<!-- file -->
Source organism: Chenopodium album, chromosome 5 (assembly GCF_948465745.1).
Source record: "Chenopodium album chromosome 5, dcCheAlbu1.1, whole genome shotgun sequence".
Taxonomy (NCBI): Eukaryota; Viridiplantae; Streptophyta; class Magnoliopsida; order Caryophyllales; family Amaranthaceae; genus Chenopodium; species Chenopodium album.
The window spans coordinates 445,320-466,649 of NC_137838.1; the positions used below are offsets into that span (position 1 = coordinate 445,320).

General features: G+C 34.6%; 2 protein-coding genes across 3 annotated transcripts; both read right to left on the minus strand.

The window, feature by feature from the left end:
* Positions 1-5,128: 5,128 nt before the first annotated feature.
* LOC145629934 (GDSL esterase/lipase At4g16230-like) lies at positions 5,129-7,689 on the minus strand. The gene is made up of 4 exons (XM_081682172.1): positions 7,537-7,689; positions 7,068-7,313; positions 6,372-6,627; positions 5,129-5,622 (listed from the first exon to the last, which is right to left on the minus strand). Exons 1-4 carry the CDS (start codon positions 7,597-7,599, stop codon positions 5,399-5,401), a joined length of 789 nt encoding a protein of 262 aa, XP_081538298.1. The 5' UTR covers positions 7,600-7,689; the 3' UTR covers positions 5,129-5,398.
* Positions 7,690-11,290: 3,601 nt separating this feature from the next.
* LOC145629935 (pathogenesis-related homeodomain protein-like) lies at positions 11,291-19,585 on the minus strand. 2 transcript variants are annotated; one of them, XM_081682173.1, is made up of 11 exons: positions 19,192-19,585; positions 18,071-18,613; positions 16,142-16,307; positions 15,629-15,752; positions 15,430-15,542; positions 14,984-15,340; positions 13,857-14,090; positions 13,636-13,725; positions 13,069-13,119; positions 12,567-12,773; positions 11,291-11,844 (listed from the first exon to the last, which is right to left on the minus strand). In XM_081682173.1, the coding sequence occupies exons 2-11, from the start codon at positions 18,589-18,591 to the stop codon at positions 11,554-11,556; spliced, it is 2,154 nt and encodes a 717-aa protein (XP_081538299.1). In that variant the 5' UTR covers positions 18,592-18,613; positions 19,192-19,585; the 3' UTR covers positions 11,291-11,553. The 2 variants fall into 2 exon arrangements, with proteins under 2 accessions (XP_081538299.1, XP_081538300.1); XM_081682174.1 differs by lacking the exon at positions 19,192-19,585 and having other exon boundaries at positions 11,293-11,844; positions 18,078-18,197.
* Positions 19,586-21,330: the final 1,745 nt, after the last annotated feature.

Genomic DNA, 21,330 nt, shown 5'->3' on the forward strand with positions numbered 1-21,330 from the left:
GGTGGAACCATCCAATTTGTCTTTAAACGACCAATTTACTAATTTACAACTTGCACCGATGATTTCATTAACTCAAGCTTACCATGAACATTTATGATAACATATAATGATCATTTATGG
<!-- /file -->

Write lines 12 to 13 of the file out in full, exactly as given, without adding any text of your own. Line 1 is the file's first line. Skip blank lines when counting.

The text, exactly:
Genomic DNA, 21,330 nt, shown 5'->3' on the forward strand with positions numbered 1-21,330 from the left:
GGTGGAACCATCCAATTTGTCTTTAAACGACCAATTTACTAATTTACAACTTGCACCGATGATTTCATTAACTCAAGCTTACCATGAACATTTATGATAACATATAATGATCATTTATGG